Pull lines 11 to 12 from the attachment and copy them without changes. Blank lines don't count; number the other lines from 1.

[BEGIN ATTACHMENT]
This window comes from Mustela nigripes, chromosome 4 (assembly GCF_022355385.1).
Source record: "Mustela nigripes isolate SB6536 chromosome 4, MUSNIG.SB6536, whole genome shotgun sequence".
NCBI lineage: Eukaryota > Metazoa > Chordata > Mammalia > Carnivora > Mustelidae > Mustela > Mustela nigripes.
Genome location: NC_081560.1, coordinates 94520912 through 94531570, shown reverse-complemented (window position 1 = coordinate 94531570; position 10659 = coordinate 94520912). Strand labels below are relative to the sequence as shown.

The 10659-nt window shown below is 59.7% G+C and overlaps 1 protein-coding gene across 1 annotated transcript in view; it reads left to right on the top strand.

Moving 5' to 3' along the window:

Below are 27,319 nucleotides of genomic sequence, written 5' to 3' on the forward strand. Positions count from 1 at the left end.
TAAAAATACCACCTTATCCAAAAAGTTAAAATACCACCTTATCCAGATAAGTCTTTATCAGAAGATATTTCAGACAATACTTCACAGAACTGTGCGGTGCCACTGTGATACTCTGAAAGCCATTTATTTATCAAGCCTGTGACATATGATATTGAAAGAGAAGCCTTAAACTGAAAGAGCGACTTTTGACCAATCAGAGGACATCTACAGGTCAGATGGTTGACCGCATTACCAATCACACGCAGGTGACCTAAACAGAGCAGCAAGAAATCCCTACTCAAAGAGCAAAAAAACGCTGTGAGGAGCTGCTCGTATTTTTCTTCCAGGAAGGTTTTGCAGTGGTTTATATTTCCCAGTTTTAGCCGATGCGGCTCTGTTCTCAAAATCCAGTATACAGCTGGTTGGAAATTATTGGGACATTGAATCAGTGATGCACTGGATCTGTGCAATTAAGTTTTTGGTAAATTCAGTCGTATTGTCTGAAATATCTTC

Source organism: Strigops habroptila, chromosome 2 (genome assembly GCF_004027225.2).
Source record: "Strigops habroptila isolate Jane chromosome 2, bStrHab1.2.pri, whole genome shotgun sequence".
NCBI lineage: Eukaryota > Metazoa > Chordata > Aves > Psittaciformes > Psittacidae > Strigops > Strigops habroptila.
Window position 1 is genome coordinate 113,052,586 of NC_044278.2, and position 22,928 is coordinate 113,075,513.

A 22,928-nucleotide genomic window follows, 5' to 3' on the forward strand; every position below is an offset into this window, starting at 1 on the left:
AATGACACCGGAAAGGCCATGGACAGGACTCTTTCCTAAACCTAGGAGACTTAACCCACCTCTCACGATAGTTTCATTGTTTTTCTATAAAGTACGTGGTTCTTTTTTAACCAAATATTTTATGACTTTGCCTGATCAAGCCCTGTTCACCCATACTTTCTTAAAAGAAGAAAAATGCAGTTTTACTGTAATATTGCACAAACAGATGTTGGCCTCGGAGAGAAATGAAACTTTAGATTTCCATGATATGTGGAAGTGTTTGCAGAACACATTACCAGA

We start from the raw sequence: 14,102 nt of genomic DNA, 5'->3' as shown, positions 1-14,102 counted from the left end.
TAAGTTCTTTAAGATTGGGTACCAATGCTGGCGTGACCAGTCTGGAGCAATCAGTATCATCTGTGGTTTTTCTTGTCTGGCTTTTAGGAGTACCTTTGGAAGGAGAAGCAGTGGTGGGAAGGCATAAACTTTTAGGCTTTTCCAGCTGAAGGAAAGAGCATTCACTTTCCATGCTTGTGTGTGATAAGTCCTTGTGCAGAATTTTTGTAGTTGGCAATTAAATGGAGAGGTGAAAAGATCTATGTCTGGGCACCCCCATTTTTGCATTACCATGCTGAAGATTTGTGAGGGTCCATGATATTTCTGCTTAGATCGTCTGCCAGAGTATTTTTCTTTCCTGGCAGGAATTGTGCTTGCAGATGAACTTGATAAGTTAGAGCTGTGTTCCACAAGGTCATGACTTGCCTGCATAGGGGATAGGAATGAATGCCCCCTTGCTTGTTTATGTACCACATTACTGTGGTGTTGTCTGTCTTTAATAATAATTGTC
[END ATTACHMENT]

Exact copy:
NCBI lineage: Eukaryota > Metazoa > Chordata > Aves > Psittaciformes > Psittacidae > Strigops > Strigops habroptila.
Window position 1 is genome coordinate 113,052,586 of NC_044278.2, and position 22,928 is coordinate 113,075,513.